Follow basic rules of sanitation when treating sick calves. Use disposable gloves. Wash hands frequently. Disinfect boots and change clothes often. Leave treating sick calves until after you have handled healthy ones — never before. Disinfect all balling guns or esophageal feeders after treating sick calves. Have a number of simple hand washing and disinfection stations around the calving area with a few jugs of warm water, disinfectant soap and several cheap coolers to keep things from freezing. A few simple rules and a dash of imagination means those in charge of the calving barn solve problems rather than create them.

Managing colostrum quality and scour vaccines

Ensuring every calf receives three litres of high quality colostrum within several hours of birth is the golden rule of disease prevention in the calving barn. It should be at the top of any biosecurity protocol. The quality of colostrum is affected by nutrition of the dam and vaccines.

There are a number of excellent vaccines for rotavirus, coronavirus, and E. coli K99. Vaccines are administered to pregnant cows and heifers during the last three months of pregnancy to stimulate antibody production in colostrum. In many ways, colostrum kick starts an immune system unprepared for the war it faces when calf meets pathogen the second it’s born and is a critical lifeline.

Colostrum substitutes containing protective antibodies are a good second choice when fresh colostrum is unavailable. Discuss choices, quality and availability with a veterinarian.

Nutrition of the dam Nutrition is normally not considered a part of biosecurity, but should be because disease prevention and control in an undernourished herd is often fruitless. “Ration roulette” presents many risks for the brood cow and calf.

For starters, the immune system of the cow and her colostrum is dependant on dietary protein and a host of essential nutrients. Nutrition of the cow affects the ability of the calf to resist other diseases like white muscle disease caused by vitamin E and selenium deficiency.

Many experts agree that this is a worthwhile practice to supplement cow rations with anticoccidials like Rumensin and Deccox to control the shedding of coccidia, a common parasite in the gut of adult animals. Coccidia on their own and in combination with other pathogens can cause scours.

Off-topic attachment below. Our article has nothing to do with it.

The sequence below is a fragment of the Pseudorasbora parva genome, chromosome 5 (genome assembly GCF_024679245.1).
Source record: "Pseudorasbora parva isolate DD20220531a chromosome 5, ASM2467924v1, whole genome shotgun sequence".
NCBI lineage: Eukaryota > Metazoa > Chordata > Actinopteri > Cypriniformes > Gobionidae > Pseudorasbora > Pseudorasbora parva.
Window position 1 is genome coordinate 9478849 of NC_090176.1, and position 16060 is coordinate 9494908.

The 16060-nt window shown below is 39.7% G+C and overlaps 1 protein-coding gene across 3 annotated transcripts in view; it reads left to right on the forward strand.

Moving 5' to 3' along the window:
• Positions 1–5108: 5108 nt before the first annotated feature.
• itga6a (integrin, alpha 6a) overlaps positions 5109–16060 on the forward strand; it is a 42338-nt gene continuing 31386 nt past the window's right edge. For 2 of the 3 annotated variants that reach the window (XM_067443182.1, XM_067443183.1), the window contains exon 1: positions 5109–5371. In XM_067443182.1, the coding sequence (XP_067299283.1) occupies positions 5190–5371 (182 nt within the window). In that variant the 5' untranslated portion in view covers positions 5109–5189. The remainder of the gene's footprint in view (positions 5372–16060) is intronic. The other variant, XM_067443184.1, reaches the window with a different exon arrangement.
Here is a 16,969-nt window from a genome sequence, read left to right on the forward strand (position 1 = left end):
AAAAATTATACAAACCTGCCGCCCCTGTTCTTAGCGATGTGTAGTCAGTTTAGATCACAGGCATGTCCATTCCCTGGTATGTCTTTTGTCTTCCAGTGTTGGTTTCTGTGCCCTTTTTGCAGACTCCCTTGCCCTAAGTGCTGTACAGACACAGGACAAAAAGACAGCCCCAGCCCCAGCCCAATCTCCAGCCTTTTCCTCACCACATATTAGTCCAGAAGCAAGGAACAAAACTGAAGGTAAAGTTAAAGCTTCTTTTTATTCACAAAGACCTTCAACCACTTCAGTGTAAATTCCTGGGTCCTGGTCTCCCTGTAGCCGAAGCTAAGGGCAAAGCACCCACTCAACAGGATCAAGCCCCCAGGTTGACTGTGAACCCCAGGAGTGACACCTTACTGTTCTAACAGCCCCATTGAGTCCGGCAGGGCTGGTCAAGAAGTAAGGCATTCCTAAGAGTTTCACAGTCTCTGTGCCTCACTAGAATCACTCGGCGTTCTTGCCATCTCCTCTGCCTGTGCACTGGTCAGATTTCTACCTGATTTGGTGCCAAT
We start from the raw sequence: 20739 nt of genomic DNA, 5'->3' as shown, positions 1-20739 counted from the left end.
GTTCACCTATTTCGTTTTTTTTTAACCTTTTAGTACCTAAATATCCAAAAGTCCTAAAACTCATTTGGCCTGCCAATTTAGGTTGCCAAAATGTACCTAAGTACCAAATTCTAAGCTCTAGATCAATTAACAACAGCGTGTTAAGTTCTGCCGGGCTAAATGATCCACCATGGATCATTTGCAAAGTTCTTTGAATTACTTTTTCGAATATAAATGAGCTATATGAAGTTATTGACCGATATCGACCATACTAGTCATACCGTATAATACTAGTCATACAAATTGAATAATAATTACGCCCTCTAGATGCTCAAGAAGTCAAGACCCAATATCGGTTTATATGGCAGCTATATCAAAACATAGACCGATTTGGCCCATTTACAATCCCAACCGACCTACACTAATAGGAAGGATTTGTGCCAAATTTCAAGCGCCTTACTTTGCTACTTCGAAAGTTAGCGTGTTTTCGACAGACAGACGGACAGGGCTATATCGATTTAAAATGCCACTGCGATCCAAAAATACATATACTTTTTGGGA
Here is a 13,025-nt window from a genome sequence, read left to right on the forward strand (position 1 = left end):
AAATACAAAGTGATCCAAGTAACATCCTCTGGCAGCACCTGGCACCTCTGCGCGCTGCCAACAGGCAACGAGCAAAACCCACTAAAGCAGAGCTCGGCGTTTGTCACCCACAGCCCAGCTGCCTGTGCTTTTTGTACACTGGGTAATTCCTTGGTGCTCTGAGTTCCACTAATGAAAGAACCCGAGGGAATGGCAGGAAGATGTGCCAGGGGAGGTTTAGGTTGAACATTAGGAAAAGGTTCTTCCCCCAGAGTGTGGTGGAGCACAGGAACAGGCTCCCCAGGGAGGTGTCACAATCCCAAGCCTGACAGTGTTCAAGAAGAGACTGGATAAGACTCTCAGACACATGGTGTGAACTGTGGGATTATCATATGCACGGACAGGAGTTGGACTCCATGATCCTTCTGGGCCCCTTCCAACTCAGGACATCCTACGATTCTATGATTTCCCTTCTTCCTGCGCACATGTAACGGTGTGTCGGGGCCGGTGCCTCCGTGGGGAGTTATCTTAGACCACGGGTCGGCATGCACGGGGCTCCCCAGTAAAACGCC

Feed analysis and ration formulation, including trace mineral supplements, should be a chapter in the biosecurity protocol for ranches.

Control vectors that spread disease.

The farm dog, barn cats, birds and rodents can all be part of biosecurity breaks.

People and staff need to be aware that they, themselves, become vectors of disease if basic rules of hygiene are not followed.

Tools used around the calving shed like calf jacks, syringes and needles, balling guns and esophageal feeders can all transmit disease if not cleaned and disinfected properly. Disposable needles and syringes should be discarded after use.

Know what you are dealing with Fighting a war is impossible without knowing the enemy. Because infectious scours can be a complex, multi-faceted disease (Table 1) the right diagnosis precedes any meaningful control program and plans for the future. Determining what organism(s) is involved is step one. Appropriate tissues, including dead calves need to be submitted to a diagnostic laboratory. Not uncommonly, multiple submissions are necessary.

Conclusion

A biosecurity plan for the calving season starts with understanding the

About the author

Columnist

Dr. Ron Clarke

Dr. Ron Clarke prepares this column on behalf of the Western Canadian Association of Bovine Practitioners. Suggestions for future articles can be sent to Canadian Cattlemen ([email protected]) or WCABP ([email protected]).